Brown and former Baltimore City employee Rosyln Wedington both admitted that they conspired to avoid tax withholdings from Wedington's payroll checks while Wedington was the Executive Director of the Maryland Center for Adult Training (MCAT) and Brown was the Chairman of the Board of Directors. Specifically, in 2013, Wedington's salary was garnished due to outstanding student loan debt and medical bills. In order to avoid further garnishments, Wedington asked Brown to take her "off payroll," which meant that MCAT would no longer submit her name to the payroll service provider for the purpose of calculating taxes to be withheld from her salary. Brown agreed to the arrangement and had MCAT make electronic deposits into his personal bank account in an amount that exceeded the annual salary owed to Wedington, creating the pretense that he was doing work for MCAT as an independent contractor. Brown then wrote checks to Wedington and/or gave her cash equal to or greater than her salary, which was more than $80,000 per year. No taxes were withheld from the funds Brown paid to Wedington, nor did her salary go through Wedington's bank account, where it could be garnished. In addition, Brown prepared fraudulent tax returns for Wedington for tax years 2013 through 2017, which did not report Wedington's MCAT income and made a variety of false entries, resulting in refunds to which Wedington was not entitled and avoiding over $121,000 in total taxes due and owing. Brown also filed a false individual income tax return for tax year 2016 for himself, which falsely listed the $64,325 of Healthy Holly payments as business income. In addition, from 2016 through 2018, Brown worked part-time as a freelance tax preparer and charged a fee to prepare dozens of tax returns that he filed on behalf of his family, friends, and associates. Brown included false information in all of those tax returns in order to obtain larger refunds for his customers. The fraudulently obtained refunds totaled more than $100,000.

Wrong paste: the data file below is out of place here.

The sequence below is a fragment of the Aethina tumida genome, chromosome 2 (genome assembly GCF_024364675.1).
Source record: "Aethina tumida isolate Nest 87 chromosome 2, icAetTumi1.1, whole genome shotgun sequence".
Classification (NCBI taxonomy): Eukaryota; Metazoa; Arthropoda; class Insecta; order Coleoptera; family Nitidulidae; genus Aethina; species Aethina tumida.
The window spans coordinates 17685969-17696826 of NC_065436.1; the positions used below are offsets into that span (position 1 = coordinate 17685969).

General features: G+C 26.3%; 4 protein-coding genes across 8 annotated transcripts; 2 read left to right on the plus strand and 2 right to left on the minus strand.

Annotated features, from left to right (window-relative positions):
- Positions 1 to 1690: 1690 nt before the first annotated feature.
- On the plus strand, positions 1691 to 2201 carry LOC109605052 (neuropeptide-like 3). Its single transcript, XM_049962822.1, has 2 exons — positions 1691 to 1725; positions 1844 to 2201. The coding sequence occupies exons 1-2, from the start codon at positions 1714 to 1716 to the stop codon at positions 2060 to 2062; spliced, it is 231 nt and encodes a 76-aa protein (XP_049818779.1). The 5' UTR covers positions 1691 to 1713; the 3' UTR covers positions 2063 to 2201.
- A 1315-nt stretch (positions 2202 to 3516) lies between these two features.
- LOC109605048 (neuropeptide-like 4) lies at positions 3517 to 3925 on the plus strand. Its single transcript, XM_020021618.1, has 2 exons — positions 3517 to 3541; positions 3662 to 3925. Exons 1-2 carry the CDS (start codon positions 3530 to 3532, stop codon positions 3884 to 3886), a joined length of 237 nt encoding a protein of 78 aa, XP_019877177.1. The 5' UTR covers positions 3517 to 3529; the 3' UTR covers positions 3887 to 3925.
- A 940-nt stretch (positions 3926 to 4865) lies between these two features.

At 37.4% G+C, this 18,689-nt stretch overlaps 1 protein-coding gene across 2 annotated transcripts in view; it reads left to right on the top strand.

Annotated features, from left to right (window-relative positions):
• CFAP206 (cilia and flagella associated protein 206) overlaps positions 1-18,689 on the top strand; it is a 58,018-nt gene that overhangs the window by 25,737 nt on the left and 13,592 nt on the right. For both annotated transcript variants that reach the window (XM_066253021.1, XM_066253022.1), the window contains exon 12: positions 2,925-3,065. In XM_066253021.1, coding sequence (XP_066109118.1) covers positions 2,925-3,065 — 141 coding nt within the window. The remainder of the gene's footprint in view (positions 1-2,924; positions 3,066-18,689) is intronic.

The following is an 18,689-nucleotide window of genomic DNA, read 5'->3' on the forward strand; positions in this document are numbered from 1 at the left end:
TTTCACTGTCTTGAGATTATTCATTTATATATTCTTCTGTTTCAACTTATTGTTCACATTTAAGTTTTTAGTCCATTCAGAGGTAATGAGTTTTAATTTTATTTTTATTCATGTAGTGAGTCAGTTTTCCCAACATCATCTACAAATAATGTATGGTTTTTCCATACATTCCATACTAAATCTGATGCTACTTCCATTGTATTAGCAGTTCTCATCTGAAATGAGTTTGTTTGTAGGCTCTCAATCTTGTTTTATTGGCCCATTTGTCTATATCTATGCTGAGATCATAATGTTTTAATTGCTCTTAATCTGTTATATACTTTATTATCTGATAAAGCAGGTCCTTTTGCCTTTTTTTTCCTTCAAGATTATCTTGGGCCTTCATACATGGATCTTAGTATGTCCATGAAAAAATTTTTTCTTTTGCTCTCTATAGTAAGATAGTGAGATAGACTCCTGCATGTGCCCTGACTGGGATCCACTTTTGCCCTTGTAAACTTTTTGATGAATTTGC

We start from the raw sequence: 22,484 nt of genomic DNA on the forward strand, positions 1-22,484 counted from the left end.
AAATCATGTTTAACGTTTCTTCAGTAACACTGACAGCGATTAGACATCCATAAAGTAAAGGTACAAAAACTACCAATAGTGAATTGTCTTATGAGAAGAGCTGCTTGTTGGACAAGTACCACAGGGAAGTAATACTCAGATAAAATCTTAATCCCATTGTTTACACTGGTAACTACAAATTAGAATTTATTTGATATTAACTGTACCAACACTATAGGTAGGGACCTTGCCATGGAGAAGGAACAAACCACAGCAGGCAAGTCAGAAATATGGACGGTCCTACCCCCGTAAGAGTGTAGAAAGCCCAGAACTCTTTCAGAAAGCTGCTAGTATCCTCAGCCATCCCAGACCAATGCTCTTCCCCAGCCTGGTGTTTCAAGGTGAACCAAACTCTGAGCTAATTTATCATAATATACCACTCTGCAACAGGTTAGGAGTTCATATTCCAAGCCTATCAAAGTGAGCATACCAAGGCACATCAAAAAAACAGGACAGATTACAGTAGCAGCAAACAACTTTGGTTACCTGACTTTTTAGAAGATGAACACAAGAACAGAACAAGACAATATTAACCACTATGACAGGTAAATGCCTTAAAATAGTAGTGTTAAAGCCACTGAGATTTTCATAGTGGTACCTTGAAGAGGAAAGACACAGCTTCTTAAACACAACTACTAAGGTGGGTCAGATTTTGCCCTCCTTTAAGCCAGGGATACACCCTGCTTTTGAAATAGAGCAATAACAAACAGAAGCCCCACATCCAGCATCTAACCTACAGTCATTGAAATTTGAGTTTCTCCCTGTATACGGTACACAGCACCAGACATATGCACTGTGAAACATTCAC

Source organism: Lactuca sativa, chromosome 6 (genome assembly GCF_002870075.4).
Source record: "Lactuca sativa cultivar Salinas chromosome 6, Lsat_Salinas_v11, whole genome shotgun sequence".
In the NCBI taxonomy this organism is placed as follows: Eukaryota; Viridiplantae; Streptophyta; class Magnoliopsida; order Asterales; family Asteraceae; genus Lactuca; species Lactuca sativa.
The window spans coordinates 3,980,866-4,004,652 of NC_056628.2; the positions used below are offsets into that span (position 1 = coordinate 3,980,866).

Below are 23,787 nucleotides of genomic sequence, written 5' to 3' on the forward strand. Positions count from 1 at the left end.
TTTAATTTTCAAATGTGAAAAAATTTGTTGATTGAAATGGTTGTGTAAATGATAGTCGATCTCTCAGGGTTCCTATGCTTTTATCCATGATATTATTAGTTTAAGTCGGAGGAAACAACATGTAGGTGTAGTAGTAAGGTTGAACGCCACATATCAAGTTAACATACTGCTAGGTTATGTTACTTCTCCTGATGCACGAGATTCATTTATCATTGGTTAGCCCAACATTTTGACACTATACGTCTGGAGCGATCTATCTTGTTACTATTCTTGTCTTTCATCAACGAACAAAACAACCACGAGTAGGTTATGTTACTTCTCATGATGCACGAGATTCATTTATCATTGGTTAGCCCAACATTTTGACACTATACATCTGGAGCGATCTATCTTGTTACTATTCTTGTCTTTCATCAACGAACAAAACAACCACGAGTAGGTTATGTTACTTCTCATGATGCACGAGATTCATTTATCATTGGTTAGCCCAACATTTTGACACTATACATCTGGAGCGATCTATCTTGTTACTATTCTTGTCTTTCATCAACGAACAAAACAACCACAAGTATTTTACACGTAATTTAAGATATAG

Judge Chasanow previously sentenced Catherine Elizabeth Pugh, of Baltimore, Maryland, to three years in federal prison, followed by three years of supervised release, on charges of conspiracy to commit wire fraud, conspiracy to defraud the United States, and two counts of tax evasion. Judge Chasanow also ordered Pugh to pay $411,948 in restitution and to forfeit $669,688 including property on Ellamont Road in Baltimore and $17,800 from the Committee to Re-elect Catherine Pugh.

Roslyn Wedington, of Rosedale, Maryland, previously pleaded guilty to conspiracy to defraud the United States and to five counts of filing false tax returns. Wedington faces a maximum sentence of five years in federal prison for conspiracy to defraud the United States, and three years in prison for each count of filing a false tax return. Judge Chasanow has not yet scheduled sentencing for Wedington.

The investigation leading to the sentencing was conducted by special agents of the IRS Criminal Investigation with assistance from the U.S. Department of Labor - Office of Inspector General, Office of Investigations - Labor Racketeering and Fraud, the Maryland State Prosecutor's Office, and the Baltimore City Office of Inspector General. Assistant U.S. Attorneys Martin J. Clarke and Leo J. Wise, are prosecuting the case.